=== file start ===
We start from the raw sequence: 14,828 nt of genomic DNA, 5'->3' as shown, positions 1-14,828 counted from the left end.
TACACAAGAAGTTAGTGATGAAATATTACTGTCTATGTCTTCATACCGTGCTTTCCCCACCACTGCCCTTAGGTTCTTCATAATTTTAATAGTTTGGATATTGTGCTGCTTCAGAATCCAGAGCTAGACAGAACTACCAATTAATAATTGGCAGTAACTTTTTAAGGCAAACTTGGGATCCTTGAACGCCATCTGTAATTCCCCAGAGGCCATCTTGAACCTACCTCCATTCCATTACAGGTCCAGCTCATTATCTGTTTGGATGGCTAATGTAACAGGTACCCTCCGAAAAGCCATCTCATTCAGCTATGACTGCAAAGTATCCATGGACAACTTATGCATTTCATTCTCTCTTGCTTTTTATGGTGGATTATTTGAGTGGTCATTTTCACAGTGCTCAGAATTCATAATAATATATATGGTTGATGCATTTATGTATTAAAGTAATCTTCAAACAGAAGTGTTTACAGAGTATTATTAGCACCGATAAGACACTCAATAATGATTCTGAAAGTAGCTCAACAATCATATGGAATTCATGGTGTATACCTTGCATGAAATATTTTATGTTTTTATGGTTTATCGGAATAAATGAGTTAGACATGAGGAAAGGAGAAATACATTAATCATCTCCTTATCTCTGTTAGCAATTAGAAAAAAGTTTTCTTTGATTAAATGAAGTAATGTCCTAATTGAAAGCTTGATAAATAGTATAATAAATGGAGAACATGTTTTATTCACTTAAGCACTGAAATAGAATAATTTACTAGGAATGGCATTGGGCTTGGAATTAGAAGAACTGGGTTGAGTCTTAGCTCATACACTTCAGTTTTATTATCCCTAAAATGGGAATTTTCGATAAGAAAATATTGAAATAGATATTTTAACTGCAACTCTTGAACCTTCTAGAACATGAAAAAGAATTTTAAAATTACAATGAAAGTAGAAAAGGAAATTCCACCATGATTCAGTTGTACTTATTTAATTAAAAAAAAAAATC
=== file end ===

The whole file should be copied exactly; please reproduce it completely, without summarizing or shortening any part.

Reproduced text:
We start from the raw sequence: 14,828 nt of genomic DNA, 5'->3' as shown, positions 1-14,828 counted from the left end.
TACACAAGAAGTTAGTGATGAAATATTACTGTCTATGTCTTCATACCGTGCTTTCCCCACCACTGCCCTTAGGTTCTTCATAATTTTAATAGTTTGGATATTGTGCTGCTTCAGAATCCAGAGCTAGACAGAACTACCAATTAATAATTGGCAGTAACTTTTTAAGGCAAACTTGGGATCCTTGAACGCCATCTGTAATTCCCCAGAGGCCATCTTGAACCTACCTCCATTCCATTACAGGTCCAGCTCATTATCTGTTTGGATGGCTAATGTAACAGGTACCCTCCGAAAAGCCATCTCATTCAGCTATGACTGCAAAGTATCCATGGACAACTTATGCATTTCATTCTCTCTTGCTTTTTATGGTGGATTATTTGAGTGGTCATTTTCACAGTGCTCAGAATTCATAATAATATATATGGTTGATGCATTTATGTATTAAAGTAATCTTCAAACAGAAGTGTTTACAGAGTATTATTAGCACCGATAAGACACTCAATAATGATTCTGAAAGTAGCTCAACAATCATATGGAATTCATGGTGTATACCTTGCATGAAATATTTTATGTTTTTATGGTTTATCGGAATAAATGAGTTAGACATGAGGAAAGGAGAAATACATTAATCATCTCCTTATCTCTGTTAGCAATTAGAAAAAAGTTTTCTTTGATTAAATGAAGTAATGTCCTAATTGAAAGCTTGATAAATAGTATAATAAATGGAGAACATGTTTTATTCACTTAAGCACTGAAATAGAATAATTTACTAGGAATGGCATTGGGCTTGGAATTAGAAGAACTGGGTTGAGTCTTAGCTCATACACTTCAGTTTTATTATCCCTAAAATGGGAATTTTCGATAAGAAAATATTGAAATAGATATTTTAACTGCAACTCTTGAACCTTCTAGAACATGAAAAAGAATTTTAAAATTACAATGAAAGTAGAAAAGGAAATTCCACCATGATTCAGTTGTACTTATTTAATTAAAAAAAAAAATC